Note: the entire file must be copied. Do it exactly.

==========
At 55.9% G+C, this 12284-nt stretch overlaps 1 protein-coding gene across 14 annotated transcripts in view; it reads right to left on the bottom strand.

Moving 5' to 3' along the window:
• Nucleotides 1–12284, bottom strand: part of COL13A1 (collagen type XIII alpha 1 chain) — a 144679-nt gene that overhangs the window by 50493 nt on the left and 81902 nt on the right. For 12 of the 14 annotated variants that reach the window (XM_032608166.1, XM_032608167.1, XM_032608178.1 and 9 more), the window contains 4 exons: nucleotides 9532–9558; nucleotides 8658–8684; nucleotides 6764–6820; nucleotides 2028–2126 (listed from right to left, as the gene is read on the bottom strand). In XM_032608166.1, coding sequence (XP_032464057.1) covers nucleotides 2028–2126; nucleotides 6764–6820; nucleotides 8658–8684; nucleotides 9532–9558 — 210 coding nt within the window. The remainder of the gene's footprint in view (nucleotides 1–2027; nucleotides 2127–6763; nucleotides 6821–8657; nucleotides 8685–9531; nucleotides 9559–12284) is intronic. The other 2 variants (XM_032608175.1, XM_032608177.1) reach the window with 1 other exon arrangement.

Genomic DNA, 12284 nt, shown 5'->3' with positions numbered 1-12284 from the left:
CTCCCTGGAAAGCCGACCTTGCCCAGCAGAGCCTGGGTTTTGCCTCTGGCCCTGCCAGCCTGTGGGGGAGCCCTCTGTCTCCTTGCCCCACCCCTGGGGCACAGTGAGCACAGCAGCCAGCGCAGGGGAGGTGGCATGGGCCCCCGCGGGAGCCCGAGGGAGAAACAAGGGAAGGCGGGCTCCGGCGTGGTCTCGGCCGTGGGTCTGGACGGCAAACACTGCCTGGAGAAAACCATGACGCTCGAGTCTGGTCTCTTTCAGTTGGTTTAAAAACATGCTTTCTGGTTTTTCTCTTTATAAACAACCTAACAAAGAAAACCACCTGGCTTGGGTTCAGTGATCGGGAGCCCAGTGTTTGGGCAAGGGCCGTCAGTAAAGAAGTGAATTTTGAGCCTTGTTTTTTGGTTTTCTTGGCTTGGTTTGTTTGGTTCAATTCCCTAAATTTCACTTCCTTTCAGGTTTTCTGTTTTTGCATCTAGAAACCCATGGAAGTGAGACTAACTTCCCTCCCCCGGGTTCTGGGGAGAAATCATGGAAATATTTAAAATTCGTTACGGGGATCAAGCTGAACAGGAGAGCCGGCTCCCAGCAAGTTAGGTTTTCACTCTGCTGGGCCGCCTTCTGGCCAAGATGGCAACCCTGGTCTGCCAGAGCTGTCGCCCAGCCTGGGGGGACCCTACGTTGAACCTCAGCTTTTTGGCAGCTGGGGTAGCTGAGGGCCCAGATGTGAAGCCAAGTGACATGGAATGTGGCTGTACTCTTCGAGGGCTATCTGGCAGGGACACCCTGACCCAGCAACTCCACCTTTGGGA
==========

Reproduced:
At 55.9% G+C, this 12284-nt stretch overlaps 1 protein-coding gene across 14 annotated transcripts in view; it reads right to left on the bottom strand.

Moving 5' to 3' along the window:
• Nucleotides 1–12284, bottom strand: part of COL13A1 (collagen type XIII alpha 1 chain) — a 144679-nt gene that overhangs the window by 50493 nt on the left and 81902 nt on the right. For 12 of the 14 annotated variants that reach the window (XM_032608166.1, XM_032608167.1, XM_032608178.1 and 9 more), the window contains 4 exons: nucleotides 9532–9558; nucleotides 8658–8684; nucleotides 6764–6820; nucleotides 2028–2126 (listed from right to left, as the gene is read on the bottom strand). In XM_032608166.1, coding sequence (XP_032464057.1) covers nucleotides 2028–2126; nucleotides 6764–6820; nucleotides 8658–8684; nucleotides 9532–9558 — 210 coding nt within the window. The remainder of the gene's footprint in view (nucleotides 1–2027; nucleotides 2127–6763; nucleotides 6821–8657; nucleotides 8685–9531; nucleotides 9559–12284) is intronic. The other 2 variants (XM_032608175.1, XM_032608177.1) reach the window with 1 other exon arrangement.

Genomic DNA, 12284 nt, shown 5'->3' with positions numbered 1-12284 from the left:
CTCCCTGGAAAGCCGACCTTGCCCAGCAGAGCCTGGGTTTTGCCTCTGGCCCTGCCAGCCTGTGGGGGAGCCCTCTGTCTCCTTGCCCCACCCCTGGGGCACAGTGAGCACAGCAGCCAGCGCAGGGGAGGTGGCATGGGCCCCCGCGGGAGCCCGAGGGAGAAACAAGGGAAGGCGGGCTCCGGCGTGGTCTCGGCCGTGGGTCTGGACGGCAAACACTGCCTGGAGAAAACCATGACGCTCGAGTCTGGTCTCTTTCAGTTGGTTTAAAAACATGCTTTCTGGTTTTTCTCTTTATAAACAACCTAACAAAGAAAACCACCTGGCTTGGGTTCAGTGATCGGGAGCCCAGTGTTTGGGCAAGGGCCGTCAGTAAAGAAGTGAATTTTGAGCCTTGTTTTTTGGTTTTCTTGGCTTGGTTTGTTTGGTTCAATTCCCTAAATTTCACTTCCTTTCAGGTTTTCTGTTTTTGCATCTAGAAACCCATGGAAGTGAGACTAACTTCCCTCCCCCGGGTTCTGGGGAGAAATCATGGAAATATTTAAAATTCGTTACGGGGATCAAGCTGAACAGGAGAGCCGGCTCCCAGCAAGTTAGGTTTTCACTCTGCTGGGCCGCCTTCTGGCCAAGATGGCAACCCTGGTCTGCCAGAGCTGTCGCCCAGCCTGGGGGGACCCTACGTTGAACCTCAGCTTTTTGGCAGCTGGGGTAGCTGAGGGCCCAGATGTGAAGCCAAGTGACATGGAATGTGGCTGTACTCTTCGAGGGCTATCTGGCAGGGACACCCTGACCCAGCAACTCCACCTTTGGGA